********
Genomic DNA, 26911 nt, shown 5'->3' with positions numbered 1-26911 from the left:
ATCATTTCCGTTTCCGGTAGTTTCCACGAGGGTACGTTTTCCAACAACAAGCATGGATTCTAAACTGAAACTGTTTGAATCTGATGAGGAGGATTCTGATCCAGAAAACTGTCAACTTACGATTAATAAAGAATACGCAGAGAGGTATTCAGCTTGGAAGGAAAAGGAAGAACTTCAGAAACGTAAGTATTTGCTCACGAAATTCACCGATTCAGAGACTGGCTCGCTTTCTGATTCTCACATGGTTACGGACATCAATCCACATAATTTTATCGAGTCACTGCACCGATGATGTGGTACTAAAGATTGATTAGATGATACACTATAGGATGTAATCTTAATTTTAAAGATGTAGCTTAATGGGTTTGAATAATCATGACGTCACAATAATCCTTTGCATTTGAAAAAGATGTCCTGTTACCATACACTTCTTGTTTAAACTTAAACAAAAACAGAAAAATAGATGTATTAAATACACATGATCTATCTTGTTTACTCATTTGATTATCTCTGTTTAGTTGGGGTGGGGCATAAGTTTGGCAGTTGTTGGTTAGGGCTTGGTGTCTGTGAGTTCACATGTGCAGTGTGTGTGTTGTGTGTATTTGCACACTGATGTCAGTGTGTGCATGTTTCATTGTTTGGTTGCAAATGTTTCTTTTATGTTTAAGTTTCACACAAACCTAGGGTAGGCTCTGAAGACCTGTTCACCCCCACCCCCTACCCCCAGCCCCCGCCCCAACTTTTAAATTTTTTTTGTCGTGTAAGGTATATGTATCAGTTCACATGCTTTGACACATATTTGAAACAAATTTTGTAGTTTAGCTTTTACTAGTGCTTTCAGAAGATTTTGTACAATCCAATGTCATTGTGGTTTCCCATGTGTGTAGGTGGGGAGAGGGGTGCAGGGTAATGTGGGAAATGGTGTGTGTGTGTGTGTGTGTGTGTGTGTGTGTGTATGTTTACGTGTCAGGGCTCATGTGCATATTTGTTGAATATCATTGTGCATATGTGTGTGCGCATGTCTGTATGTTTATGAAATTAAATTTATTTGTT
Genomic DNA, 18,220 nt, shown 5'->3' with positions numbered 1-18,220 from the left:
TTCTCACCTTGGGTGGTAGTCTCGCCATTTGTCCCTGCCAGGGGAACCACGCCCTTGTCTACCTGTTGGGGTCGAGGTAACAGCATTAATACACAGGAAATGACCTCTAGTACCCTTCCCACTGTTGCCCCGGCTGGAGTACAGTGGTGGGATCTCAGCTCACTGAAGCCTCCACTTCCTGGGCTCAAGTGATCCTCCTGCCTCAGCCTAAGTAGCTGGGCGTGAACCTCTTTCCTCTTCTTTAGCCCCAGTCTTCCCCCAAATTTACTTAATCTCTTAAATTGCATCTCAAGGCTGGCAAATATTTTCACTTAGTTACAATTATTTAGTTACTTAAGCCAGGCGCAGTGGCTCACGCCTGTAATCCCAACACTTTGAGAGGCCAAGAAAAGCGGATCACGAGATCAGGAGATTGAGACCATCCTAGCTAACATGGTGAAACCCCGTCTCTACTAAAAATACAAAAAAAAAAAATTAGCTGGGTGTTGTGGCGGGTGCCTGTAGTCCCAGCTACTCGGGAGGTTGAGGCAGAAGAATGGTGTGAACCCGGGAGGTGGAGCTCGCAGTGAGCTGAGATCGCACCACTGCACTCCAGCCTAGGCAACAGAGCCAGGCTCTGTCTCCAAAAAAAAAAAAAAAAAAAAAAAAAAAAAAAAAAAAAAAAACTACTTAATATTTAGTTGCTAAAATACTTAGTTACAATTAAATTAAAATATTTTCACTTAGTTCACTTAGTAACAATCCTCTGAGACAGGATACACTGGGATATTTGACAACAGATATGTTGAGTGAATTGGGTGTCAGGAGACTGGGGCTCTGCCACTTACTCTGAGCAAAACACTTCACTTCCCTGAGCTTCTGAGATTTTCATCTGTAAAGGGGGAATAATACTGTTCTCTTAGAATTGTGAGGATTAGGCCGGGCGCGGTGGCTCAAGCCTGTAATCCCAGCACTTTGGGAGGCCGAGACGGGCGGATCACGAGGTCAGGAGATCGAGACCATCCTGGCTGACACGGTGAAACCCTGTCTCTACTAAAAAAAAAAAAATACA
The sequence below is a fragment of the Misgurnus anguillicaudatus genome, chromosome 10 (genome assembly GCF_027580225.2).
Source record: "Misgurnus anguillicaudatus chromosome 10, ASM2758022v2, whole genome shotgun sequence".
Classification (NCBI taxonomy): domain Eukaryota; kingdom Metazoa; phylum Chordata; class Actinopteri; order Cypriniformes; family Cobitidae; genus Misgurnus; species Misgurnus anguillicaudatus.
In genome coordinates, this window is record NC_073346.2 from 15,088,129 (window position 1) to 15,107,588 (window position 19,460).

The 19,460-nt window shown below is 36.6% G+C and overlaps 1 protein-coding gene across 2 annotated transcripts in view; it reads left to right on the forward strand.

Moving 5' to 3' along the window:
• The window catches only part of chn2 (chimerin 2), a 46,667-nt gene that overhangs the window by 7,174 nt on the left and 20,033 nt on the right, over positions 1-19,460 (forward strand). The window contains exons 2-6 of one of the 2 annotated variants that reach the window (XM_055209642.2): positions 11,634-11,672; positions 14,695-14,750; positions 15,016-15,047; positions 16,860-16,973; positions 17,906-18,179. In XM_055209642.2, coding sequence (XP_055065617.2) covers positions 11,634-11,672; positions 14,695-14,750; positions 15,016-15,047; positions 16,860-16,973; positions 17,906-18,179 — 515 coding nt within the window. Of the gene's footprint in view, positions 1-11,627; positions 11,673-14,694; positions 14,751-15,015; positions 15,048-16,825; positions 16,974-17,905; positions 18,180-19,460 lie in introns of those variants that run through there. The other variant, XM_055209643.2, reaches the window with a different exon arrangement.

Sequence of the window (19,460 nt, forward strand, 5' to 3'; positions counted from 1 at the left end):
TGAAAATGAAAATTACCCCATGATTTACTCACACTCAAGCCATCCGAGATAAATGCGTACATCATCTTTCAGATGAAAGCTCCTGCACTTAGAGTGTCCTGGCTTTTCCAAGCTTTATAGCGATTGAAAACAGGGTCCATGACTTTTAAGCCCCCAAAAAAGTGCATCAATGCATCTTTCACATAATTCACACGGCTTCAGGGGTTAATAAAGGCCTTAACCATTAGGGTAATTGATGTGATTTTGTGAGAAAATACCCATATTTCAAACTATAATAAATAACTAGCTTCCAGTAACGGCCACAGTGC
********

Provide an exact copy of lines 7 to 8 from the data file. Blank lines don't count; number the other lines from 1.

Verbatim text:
Classification (NCBI taxonomy): domain Eukaryota; kingdom Metazoa; phylum Chordata; class Actinopteri; order Cypriniformes; family Cobitidae; genus Misgurnus; species Misgurnus anguillicaudatus.
In genome coordinates, this window is record NC_073346.2 from 15,088,129 (window position 1) to 15,107,588 (window position 19,460).